Alternatively, you can register/login faster using
 
Register Free!
  QUESTION OF THE DAY  
Question of the day
HOME > MBA PREP CENTRE > DAILY TEST PREP > QUESTION OF THE DAY
      
 
Question of the Day (04-Feb-19)

Views : 153
Not yet rated
 
Another virtually insurmountable problem facing the translator is how to deal with the author's intentional use of ambiguous terms or of words that have several meanings. One such instance is found in the first sentence of The Metamorphosis. English translators have often sought to render the word Ungeziefer as "insect"; in Middle German, however, Ungeziefer literally means "unclean animal not suitable for sacrifice" and is sometimes used colloquially to mean "bug"- a very general term, unlike the scientific sounding "insect". Kafka had no intention of labeling Gregor, the protagonist of the story, as any specific thing, but instead wanted to convey Gregor's disgust at his transformation. Another example is Kafka's use of the German noun Verkehr in the final sentence of The Judgment. Literally, Verkehr means "intercourse" and, as in English, can have either a sexual or non-sexual meaning; in addition, it is used to mean "transport or traffic". The sentence can be translated as: “At that moment an unending stream of traffic crossed over the bridge.”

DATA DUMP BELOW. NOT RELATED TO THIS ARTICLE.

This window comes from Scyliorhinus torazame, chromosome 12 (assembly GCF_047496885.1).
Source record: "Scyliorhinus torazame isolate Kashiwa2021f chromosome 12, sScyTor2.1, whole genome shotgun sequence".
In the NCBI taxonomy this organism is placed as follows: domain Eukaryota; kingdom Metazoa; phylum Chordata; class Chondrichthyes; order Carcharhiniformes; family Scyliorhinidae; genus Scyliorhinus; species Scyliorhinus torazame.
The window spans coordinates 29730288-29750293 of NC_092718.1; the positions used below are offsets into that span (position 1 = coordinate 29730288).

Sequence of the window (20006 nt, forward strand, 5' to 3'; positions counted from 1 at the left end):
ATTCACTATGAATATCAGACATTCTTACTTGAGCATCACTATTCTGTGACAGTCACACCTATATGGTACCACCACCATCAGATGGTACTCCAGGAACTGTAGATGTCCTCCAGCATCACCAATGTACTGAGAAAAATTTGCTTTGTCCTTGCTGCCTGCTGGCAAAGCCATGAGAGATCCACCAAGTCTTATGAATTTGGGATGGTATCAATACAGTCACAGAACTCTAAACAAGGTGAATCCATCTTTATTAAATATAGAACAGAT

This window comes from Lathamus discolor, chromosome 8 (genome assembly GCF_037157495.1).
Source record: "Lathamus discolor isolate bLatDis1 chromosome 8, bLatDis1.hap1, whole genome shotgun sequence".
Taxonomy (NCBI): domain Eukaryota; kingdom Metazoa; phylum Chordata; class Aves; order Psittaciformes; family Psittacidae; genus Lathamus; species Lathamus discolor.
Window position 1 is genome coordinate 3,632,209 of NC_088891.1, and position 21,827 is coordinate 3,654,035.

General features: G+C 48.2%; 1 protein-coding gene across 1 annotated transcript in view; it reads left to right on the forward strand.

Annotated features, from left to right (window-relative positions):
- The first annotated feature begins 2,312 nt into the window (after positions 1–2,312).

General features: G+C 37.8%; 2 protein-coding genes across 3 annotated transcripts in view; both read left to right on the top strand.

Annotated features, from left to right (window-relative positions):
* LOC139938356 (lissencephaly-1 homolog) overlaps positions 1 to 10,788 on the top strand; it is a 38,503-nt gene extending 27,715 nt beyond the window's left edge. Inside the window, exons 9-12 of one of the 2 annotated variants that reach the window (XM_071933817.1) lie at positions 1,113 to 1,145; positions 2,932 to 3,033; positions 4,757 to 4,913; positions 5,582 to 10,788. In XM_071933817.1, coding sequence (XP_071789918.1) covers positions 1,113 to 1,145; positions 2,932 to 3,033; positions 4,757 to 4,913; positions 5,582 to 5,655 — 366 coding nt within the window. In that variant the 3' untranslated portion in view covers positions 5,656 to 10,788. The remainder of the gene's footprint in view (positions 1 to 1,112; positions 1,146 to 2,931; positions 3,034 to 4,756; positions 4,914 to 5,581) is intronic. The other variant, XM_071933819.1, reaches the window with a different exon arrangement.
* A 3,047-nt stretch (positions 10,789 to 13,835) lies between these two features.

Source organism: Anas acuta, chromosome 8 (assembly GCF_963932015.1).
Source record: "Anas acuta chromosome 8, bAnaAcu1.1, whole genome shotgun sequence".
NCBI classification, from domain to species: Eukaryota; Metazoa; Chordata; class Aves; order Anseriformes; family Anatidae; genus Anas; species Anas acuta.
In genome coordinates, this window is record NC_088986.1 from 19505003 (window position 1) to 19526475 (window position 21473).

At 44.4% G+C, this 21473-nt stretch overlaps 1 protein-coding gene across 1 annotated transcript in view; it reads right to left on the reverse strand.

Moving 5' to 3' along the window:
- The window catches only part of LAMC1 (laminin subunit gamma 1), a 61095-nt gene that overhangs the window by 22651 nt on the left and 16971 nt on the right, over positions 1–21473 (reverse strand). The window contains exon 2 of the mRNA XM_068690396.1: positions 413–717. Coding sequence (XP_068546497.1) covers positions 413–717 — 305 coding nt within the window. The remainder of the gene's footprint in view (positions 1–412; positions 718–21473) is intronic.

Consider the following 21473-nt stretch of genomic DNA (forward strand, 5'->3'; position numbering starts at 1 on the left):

Which of the following can be called the biggest problem in translating Kafka’s works?
OPTIONS
 
 1)The word “ungeziefer” can be translated as both- “insect” as well as “unclean animal not suitable for sacrifice”.
 2)Kafka’s intentions with his characters aren’t clearly expressed- this makes translation ambiguous.
 3)Words can mean more than one thing- a detriment that Kafka failed to foresee while writing his novels.
 4)Gregor’s transformation was disgusting- a factor cleverly disguised by the translators.
 5)Kafka’s works were layered with words that could be interpreted in different ways, on purpose.

DiscussGet In Email
 Solution
 



processing   

Loading user comments...
      
 
 
©2008-2019 All rights reserved